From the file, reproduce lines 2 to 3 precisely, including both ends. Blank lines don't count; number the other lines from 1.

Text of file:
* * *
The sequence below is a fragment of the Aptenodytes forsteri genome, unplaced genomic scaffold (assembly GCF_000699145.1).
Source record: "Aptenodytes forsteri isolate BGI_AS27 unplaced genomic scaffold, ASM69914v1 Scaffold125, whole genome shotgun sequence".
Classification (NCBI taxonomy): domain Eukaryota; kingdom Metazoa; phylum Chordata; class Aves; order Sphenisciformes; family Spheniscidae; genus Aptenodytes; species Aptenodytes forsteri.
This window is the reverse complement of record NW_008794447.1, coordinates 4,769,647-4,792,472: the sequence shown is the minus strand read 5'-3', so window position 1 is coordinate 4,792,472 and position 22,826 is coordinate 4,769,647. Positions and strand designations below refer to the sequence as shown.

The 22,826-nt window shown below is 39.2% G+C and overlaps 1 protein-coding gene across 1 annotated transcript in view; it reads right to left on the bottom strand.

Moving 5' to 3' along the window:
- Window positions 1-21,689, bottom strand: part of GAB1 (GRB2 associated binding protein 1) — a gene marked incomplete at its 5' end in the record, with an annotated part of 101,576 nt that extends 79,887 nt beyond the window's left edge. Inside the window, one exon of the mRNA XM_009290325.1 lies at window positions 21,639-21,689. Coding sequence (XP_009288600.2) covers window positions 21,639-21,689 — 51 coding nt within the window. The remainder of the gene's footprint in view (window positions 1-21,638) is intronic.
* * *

Source record: "Aptenodytes forsteri isolate BGI_AS27 unplaced genomic scaffold, ASM69914v1 Scaffold125, whole genome shotgun sequence".
Classification (NCBI taxonomy): domain Eukaryota; kingdom Metazoa; phylum Chordata; class Aves; order Sphenisciformes; family Spheniscidae; genus Aptenodytes; species Aptenodytes forsteri.